Naomi doesn't expect anything unusual from her annual family trip to visit her grandparents in Ireland. What she expects is to celebrate her thirteenth birthday, hang out with her friends Ciara and Shehan, and deal with her gran's Alzheimer's. What she finds is a country hit by an unexpected virus that rapidly infects the majority of the Irish population over the age of twenty-one.
Amnestic-Delirium Syndrome (ADS) starts off with memory loss, but the virus soon turns its victims aggravated, blank, or violent. Naomi and her friends must survive on their own, without lucid adults, cut off from the rest of the world, until a cure is found.
But there are whispers that ADS is not terrestrial, and soon Naomi and her friends learn the frightening truth: we are not alone
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Guest Post: Which of the characters in this book do you relate to the most? In what ways?
Because I usually write in first person I’m continually placing myself directly in the point of view of the main character(s). In first person you see and experience everything through that one character (more than one character when writing in alternating first person which I’ve done in some of my other books) so you can’t help but feel close to them. It’s almost like being an actor – you need to develop a deep understanding of someone to write from their point of view and know what they’ll say and do in various situations.
In Stricken the main character is twelve turning thirteen-year-old Naomi Seiler so she’s the character I related to the most. But there are other reasons I feel close to Naomi too. Like me, she’s a middle class Ontario girl with Irish background. I didn’t visit Ireland until I was an adult but because I spent so much time there in my twenties—and still visit yearly—I really related to Naomi’s feelings in Chapter One: “Because we spent every July in Dublin, my time in Ireland felt sort of like another life. One with a different house and different friends. But even those differences felt almost normal to me.”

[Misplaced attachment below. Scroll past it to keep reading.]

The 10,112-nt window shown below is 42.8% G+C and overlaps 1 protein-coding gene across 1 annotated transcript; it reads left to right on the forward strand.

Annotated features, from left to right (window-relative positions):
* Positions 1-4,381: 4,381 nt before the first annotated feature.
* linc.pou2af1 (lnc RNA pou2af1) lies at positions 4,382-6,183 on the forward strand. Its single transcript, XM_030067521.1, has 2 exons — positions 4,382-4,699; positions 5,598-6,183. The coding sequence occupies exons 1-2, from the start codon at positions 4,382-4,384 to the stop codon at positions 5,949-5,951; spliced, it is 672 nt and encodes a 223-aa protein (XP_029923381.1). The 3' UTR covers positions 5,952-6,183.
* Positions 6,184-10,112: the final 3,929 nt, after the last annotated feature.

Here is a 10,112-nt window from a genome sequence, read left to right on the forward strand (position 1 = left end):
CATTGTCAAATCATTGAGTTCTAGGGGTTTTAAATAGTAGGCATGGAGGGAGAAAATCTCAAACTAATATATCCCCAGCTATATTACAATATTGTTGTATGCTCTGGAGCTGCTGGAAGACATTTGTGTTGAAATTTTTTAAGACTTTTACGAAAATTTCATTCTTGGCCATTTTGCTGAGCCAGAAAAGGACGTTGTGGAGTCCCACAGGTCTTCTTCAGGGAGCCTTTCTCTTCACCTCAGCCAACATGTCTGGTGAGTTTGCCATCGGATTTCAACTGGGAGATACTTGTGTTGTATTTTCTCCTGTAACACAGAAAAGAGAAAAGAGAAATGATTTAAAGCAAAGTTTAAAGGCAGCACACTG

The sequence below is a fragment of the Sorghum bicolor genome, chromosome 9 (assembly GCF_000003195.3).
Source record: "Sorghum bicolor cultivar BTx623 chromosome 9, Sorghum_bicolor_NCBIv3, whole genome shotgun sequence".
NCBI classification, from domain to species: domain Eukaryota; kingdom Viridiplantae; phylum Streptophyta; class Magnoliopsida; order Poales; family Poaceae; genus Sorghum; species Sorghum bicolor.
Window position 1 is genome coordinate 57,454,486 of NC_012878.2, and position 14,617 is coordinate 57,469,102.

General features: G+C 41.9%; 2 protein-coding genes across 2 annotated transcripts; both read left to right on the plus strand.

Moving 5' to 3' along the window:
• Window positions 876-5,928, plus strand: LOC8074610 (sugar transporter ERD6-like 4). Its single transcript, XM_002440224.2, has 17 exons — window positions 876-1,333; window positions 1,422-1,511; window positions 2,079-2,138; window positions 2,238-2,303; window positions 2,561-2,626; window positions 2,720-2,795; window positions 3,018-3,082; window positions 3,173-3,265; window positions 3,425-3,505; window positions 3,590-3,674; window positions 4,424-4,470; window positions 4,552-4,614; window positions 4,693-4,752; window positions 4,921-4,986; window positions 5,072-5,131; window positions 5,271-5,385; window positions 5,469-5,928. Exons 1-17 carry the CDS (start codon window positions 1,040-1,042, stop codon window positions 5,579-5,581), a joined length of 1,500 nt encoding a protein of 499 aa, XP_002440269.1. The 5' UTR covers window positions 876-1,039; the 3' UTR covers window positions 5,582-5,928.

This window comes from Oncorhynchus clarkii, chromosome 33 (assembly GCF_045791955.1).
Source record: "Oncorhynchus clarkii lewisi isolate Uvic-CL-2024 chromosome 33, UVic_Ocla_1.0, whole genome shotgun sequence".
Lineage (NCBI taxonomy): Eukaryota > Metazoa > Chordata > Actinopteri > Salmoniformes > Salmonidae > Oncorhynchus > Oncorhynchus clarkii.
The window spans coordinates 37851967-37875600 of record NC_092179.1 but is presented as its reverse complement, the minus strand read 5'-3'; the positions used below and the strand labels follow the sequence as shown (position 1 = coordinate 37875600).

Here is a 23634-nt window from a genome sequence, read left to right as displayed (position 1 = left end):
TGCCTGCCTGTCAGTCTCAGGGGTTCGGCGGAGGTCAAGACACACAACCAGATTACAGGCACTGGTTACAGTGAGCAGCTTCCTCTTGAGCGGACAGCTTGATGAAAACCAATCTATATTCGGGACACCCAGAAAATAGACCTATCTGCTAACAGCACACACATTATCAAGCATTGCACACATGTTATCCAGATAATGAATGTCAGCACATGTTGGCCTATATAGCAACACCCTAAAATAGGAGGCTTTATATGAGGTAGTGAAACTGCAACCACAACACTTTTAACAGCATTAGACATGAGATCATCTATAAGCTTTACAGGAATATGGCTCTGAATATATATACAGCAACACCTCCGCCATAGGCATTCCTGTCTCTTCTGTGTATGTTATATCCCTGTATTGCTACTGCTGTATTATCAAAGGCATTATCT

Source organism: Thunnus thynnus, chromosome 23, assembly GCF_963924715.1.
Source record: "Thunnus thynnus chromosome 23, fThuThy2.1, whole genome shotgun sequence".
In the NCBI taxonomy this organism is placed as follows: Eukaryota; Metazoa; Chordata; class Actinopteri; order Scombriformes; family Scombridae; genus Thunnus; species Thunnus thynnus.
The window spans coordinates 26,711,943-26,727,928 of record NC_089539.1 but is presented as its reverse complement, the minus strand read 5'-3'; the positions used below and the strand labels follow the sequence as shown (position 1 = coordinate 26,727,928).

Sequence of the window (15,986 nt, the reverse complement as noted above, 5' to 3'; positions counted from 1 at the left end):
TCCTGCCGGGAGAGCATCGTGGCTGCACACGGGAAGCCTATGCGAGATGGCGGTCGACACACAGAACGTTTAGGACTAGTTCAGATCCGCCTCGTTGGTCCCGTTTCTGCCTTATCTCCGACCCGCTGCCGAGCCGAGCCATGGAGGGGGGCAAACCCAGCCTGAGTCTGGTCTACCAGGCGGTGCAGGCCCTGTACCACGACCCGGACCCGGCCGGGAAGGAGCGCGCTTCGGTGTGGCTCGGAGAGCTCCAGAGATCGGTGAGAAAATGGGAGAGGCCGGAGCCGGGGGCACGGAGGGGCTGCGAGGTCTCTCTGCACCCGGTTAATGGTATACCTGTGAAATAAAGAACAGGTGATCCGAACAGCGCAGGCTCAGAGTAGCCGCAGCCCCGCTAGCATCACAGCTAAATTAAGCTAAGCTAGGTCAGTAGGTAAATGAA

Unlike me, Naomi’s a hockey player and avid fan of the sport. I can probably count on one hand the number of professional hockey games I’ve sat through in my life. I’m not a big sports fan in general but my Dad passionately LOVES the Montreal Canadiens and my brother was a goalie as a kid so I definitely grew up in a hockey-loving family. It’s hard not to have some awareness of hockey in Canada; it’s knitted so deeply into the fabric of this country.
I think Naomi is stronger and surer of herself than I was at her age. I don’t mean that she’s not scared when the memory virus in Stricken picks up steam and society starts to fall apart, because of course she is, but for the most part she holds herself together. In many ways writing from Naomi’s point of view came very naturally—her fears, her loyalty to her friends, how close she is to her parents. I hope readers will feel they can relate to her too.